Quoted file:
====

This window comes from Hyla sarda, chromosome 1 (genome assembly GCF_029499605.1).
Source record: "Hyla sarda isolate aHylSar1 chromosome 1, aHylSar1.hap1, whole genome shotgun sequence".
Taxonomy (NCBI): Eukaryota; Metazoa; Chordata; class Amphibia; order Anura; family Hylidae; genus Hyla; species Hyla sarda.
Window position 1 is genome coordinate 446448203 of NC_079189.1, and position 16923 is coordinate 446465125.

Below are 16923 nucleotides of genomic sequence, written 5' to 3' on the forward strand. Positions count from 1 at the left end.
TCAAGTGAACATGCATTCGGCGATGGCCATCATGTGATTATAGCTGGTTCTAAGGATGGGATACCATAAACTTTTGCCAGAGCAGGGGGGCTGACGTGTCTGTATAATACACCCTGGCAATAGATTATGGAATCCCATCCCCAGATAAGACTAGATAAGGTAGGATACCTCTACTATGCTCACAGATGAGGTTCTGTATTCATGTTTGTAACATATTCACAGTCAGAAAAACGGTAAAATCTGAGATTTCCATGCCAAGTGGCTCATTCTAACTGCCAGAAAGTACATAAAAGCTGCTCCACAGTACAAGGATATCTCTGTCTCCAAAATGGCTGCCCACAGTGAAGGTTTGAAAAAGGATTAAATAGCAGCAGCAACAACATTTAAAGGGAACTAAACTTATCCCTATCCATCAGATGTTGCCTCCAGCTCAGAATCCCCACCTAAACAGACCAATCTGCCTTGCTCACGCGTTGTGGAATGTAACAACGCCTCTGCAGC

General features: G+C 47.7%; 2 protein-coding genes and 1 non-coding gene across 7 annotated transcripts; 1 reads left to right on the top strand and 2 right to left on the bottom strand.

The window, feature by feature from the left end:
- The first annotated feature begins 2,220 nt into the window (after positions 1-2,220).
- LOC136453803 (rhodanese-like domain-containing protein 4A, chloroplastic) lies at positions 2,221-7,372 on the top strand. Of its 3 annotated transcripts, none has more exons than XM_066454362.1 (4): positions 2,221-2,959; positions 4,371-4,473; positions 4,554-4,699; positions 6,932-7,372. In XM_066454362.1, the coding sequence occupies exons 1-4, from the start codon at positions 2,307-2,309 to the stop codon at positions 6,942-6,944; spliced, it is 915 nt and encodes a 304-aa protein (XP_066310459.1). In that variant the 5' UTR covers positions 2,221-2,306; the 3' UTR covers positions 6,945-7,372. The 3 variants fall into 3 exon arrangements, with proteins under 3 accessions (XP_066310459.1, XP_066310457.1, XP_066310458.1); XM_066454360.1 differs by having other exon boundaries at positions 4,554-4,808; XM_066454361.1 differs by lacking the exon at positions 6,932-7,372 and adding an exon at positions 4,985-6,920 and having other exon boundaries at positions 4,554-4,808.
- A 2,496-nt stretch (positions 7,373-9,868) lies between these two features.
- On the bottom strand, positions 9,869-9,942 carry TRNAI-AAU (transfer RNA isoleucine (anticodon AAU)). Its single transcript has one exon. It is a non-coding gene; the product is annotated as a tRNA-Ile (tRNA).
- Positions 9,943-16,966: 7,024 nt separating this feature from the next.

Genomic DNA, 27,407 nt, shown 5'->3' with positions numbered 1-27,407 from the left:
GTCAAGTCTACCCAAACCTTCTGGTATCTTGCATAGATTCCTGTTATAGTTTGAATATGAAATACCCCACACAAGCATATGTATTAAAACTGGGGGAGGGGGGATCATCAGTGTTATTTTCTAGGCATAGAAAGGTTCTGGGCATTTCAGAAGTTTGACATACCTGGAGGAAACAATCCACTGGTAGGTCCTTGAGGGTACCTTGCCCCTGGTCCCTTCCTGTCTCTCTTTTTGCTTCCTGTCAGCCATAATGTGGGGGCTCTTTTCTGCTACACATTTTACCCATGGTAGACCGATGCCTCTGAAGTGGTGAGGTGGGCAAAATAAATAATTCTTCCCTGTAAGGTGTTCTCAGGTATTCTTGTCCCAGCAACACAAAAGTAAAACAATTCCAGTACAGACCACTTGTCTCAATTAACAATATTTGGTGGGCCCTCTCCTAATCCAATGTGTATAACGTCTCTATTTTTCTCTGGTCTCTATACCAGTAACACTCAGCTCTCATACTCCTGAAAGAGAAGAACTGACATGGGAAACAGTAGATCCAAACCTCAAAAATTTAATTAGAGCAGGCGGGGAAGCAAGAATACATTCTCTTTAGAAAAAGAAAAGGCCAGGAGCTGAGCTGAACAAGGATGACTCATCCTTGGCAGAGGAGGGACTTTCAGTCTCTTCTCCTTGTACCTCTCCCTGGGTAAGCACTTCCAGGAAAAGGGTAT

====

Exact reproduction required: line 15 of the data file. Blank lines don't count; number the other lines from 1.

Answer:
GTCAAGTCTACCCAAACCTTCTGGTATCTTGCATAGATTCCTGTTATAGTTTGAATATGAAATACCCCACACAAGCATATGTATTAAAACTGGGGGAGGGGGGATCATCAGTGTTATTTTCTAGGCATAGAAAGGTTCTGGGCATTTCAGAAGTTTGACATACCTGGAGGAAACAATCCACTGGTAGGTCCTTGAGGGTACCTTGCCCCTGGTCCCTTCCTGTCTCTCTTTTTGCTTCCTGTCAGCCATAATGTGGGGGCTCTTTTCTGCTACACATTTTACCCATGGTAGACCGATGCCTCTGAAGTGGTGAGGTGGGCAAAATAAATAATTCTTCCCTGTAAGGTGTTCTCAGGTATTCTTGTCCCAGCAACACAAAAGTAAAACAATTCCAGTACAGACCACTTGTCTCAATTAACAATATTTGGTGGGCCCTCTCCTAATCCAATGTGTATAACGTCTCTATTTTTCTCTGGTCTCTATACCAGTAACACTCAGCTCTCATACTCCTGAAAGAGAAGAACTGACATGGGAAACAGTAGATCCAAACCTCAAAAATTTAATTAGAGCAGGCGGGGAAGCAAGAATACATTCTCTTTAGAAAAAGAAAAGGCCAGGAGCTGAGCTGAACAAGGATGACTCATCCTTGGCAGAGGAGGGACTTTCAGTCTCTTCTCCTTGTACCTCTCCCTGGGTAAGCACTTCCAGGAAAAGGGTAT